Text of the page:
Board OKs latest conservation district
Published 10:39 am Wednesday, March 28, 2018
The Southampton County Board of Supervisors approved the application by multiple individuals and farms to create a Voluntary Agriculture and Forestal District. The territory is bordered by Plank Road (Route 35) to the west; Flaggy Run Road (Route 611) and Country Club Road (Route 649) to the south; Harris Road (Route 637) to the east; and Vicksville Road (Route 645) to the north. This contains approximately 9,013 acres and lies within the Capron, Franklin and Jerusalem voting districts.
Beth Lewis, secretary to the Planning Commission, said this application is by far the largest, containing 103 parcels and abutting 327 property owners.
The district is valid for 10 years.
Only Ash Cutchin of Courtland commented on this public hearing, and suggested that a fee should be considered for future applications.
Related to the Planning, the board later approved Michael Mann and Jack Randall to continue serving on the commission, which both had offered to do.
However, with Oliver Parker’s resignation, the supervisors need to find a replacement. Supervisors’ chairman Dallas Jones asked Vice Chairman Ronnie West and Supervisor Carl Faison to head a nominating committee; Faison will also fill in for Parker through the end of April. Board members are asked to submit names by the next meeting.
Also that night, the controversy about Supervisor Dr. Alan Edwards’ dismissal from Planning in January came to something of a head. He was replaced then by fellow Supervisor Bruce Phillips in a move that shocked many residents, not the least of whom was Edwards.
Early in the meeting, Supervisor Barry Porter read a statement chastising unnamed residents who had been vocally and, in his view, hypercritical of that decision.
“How can you be so callous to the people who serve so diligently? You also have some responsibility to express in a somewhat civil discourse,” said Porter.
He said that Edwards was let go not “as some seem convinced that this board has some nefarious plans. He was dismissed not because he’s a bad person. He was not doing the job he was supposed to be doing as liaison on planning. That’s why I believe the rest of the board followed. Based on feedback from Planning, Mr. Phillips has provided more perspective.”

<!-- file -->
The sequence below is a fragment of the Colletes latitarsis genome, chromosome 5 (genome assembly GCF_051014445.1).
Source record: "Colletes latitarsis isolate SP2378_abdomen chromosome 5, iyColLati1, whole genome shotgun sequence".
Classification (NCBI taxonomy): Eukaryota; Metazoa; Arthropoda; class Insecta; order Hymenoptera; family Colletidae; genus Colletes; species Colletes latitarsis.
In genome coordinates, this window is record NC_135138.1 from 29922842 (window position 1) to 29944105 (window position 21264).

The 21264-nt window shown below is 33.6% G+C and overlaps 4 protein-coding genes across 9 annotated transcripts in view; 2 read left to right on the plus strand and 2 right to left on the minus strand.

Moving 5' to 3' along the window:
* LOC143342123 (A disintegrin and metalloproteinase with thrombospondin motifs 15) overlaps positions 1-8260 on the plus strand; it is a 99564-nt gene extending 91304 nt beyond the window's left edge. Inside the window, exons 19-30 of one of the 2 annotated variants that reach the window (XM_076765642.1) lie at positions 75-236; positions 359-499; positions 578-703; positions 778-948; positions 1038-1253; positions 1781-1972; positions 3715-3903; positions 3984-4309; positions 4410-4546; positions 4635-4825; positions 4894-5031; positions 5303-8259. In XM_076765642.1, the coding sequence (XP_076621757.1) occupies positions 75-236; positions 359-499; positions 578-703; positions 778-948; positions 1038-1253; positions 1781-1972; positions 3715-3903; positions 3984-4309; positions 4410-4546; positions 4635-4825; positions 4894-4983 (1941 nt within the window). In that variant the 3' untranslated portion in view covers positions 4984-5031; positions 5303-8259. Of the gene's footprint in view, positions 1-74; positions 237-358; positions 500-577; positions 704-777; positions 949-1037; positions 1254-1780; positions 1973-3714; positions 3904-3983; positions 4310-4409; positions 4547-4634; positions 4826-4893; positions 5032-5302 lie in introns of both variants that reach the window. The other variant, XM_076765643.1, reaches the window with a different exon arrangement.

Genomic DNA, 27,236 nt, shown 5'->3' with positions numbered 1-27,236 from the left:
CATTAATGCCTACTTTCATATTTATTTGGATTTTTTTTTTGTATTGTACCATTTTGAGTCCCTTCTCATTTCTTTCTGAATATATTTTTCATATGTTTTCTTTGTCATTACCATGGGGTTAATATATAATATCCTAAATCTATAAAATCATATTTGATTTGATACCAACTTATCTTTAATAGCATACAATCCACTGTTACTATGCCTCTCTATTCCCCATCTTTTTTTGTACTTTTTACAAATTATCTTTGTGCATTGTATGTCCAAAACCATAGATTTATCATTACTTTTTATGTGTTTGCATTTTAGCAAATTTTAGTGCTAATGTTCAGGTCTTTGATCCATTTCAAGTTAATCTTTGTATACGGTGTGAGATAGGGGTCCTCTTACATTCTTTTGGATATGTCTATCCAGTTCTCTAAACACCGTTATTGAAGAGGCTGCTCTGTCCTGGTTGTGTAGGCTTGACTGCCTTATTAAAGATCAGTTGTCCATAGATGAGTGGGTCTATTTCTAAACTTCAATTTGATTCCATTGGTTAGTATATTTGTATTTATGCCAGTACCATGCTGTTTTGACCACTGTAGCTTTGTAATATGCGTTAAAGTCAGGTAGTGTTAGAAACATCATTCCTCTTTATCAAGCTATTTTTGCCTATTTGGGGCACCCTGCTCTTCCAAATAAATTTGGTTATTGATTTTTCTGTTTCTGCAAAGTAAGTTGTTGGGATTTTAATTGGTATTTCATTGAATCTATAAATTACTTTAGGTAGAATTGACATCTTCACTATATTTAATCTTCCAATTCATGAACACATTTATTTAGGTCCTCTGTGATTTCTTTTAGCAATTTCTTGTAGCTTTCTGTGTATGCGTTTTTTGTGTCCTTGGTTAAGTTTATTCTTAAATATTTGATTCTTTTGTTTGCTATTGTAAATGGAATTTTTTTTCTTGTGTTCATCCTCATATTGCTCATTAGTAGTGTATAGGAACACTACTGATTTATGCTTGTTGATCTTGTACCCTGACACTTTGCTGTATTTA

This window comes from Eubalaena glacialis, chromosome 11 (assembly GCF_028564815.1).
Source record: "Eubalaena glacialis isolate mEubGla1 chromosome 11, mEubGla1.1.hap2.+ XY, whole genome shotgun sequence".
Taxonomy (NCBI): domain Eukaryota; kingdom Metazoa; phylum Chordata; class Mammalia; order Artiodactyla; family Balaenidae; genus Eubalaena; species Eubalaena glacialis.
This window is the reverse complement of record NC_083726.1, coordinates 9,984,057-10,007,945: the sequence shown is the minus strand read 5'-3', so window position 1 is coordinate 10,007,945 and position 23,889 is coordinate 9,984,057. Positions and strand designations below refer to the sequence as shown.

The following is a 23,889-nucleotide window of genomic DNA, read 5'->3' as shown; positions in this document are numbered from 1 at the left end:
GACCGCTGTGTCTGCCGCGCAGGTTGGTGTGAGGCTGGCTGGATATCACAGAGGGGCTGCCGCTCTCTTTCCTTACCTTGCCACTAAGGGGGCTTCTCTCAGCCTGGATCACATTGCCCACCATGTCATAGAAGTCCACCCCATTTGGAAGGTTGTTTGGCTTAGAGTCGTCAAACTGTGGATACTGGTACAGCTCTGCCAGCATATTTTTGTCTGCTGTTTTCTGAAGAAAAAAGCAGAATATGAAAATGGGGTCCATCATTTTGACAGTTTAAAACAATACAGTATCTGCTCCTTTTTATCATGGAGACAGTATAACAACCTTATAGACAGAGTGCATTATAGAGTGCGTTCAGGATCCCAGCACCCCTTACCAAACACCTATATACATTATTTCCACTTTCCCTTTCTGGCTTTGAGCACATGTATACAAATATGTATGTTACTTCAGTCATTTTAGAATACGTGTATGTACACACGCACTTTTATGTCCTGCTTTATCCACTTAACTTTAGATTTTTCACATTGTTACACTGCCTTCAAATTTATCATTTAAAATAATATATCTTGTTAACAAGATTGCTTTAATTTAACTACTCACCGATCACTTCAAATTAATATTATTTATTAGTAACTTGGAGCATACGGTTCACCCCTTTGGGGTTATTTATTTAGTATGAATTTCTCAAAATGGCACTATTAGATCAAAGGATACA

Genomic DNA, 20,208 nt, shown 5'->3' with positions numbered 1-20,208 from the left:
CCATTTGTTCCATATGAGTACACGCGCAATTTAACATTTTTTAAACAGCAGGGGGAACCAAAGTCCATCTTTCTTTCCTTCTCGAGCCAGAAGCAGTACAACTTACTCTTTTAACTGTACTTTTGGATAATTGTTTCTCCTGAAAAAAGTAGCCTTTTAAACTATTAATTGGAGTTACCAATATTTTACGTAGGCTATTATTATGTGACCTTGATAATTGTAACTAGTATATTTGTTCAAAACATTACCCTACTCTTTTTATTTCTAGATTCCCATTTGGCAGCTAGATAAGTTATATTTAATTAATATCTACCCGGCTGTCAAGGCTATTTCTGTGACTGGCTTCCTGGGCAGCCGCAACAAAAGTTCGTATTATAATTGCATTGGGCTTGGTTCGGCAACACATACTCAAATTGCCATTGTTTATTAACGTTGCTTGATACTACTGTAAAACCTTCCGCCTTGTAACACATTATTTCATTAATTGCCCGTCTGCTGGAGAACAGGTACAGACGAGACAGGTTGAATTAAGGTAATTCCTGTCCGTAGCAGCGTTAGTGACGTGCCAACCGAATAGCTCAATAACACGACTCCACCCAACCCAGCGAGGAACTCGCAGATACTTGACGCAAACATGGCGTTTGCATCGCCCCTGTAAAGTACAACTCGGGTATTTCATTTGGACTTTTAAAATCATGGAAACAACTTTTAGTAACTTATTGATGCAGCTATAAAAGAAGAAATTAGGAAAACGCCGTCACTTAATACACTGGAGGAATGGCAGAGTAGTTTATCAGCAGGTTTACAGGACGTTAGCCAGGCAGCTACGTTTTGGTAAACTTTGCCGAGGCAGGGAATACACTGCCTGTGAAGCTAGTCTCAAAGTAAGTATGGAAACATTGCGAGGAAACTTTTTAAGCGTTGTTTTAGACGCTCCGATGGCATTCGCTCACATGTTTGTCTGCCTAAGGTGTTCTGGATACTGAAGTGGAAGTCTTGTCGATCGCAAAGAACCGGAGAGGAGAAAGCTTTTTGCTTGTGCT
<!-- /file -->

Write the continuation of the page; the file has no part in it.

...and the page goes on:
“I stand by every decision,” added Porter. “Choose your heroes wisely. They are a reflection of who you are. I am proud to serve alongside them (the supervisors.”)
The issue came up again on the later discussion of the code of ethics. Porter said that Edwards had violated a couple of the points with his public statements, and would bring charges against him if that was repeated.
“If the shoe fits,” Edwards replied.
West also chided the doctor for past blasphemous talk, calling it offensive.
“We don’t always want to be fighting you. The comments you’ve made are not helping that process,” Porter continued. “Please join us. Will you do that? We look forward to working with you.”
All members agree to sign the code.
During citizens comment time, Jason Fowler of Courtland asked the board to have a public hearing on shared services of water and sewer with the City of Franklin.
Joe Vick reminded people about Down Home Day in Courtland, which takes place on Saturday, April 14, from 10 a.m. to 4 p.m.
He added that in regard to Dr. Edwards, the board needs to work on its communication skills.
County Administrator Mike Johnson outlined a proposed Fiscal Year 2019 budget, and the public also had an opportunity to give input for the draft. A second hearing is scheduled for Monday, May 21, to give residents an opportunity to comment on the final draft.
In addition to the hearings, work sessions are scheduled for Wednesdays on April 11, 18. The matter will come up at the meeting on Monday, April 23. Adoption is scheduled for Monday, May 29.
Johnson said that when it comes to whatever federal funds are received, that money by law goes strictly for education or the school food program. State funds are also specifically earmarked as well for schools. Only the non-categorical portion — $230K — can be directed by the board.
Cutchin was again the only person to speak on the budget, noting that the county is paying 20 percent for debt service.
Speaking of money, the supervisors all approved contributing $1,000 to the Remote Area Medical Corps, which will provide free health, dental and eye care on June 23-24 in Greenville County High School. Jean Blackburn of Social Services, who volunteered last year, said that 705 patients were treated last year.